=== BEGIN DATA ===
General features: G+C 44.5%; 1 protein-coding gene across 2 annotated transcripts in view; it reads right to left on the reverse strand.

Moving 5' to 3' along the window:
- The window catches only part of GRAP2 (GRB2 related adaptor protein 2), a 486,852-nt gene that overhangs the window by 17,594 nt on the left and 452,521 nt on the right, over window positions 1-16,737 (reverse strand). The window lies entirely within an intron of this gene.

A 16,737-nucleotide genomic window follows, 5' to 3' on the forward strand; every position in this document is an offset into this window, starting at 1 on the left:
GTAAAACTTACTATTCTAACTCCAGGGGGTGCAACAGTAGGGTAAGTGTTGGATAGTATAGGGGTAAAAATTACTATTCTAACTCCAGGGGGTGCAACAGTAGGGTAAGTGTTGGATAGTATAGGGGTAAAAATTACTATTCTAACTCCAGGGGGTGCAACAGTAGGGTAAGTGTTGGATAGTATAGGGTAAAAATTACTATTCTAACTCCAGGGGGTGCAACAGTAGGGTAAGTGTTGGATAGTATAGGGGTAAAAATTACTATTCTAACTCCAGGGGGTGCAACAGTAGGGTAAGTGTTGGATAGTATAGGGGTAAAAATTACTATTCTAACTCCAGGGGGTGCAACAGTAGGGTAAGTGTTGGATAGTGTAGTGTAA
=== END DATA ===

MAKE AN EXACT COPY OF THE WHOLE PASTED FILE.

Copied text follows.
General features: G+C 44.5%; 1 protein-coding gene across 2 annotated transcripts in view; it reads right to left on the reverse strand.

Moving 5' to 3' along the window:
- The window catches only part of GRAP2 (GRB2 related adaptor protein 2), a 486,852-nt gene that overhangs the window by 17,594 nt on the left and 452,521 nt on the right, over window positions 1-16,737 (reverse strand). The window lies entirely within an intron of this gene.

A 16,737-nucleotide genomic window follows, 5' to 3' on the forward strand; every position in this document is an offset into this window, starting at 1 on the left:
GTAAAACTTACTATTCTAACTCCAGGGGGTGCAACAGTAGGGTAAGTGTTGGATAGTATAGGGGTAAAAATTACTATTCTAACTCCAGGGGGTGCAACAGTAGGGTAAGTGTTGGATAGTATAGGGGTAAAAATTACTATTCTAACTCCAGGGGGTGCAACAGTAGGGTAAGTGTTGGATAGTATAGGGTAAAAATTACTATTCTAACTCCAGGGGGTGCAACAGTAGGGTAAGTGTTGGATAGTATAGGGGTAAAAATTACTATTCTAACTCCAGGGGGTGCAACAGTAGGGTAAGTGTTGGATAGTATAGGGGTAAAAATTACTATTCTAACTCCAGGGGGTGCAACAGTAGGGTAAGTGTTGGATAGTGTAGTGTAA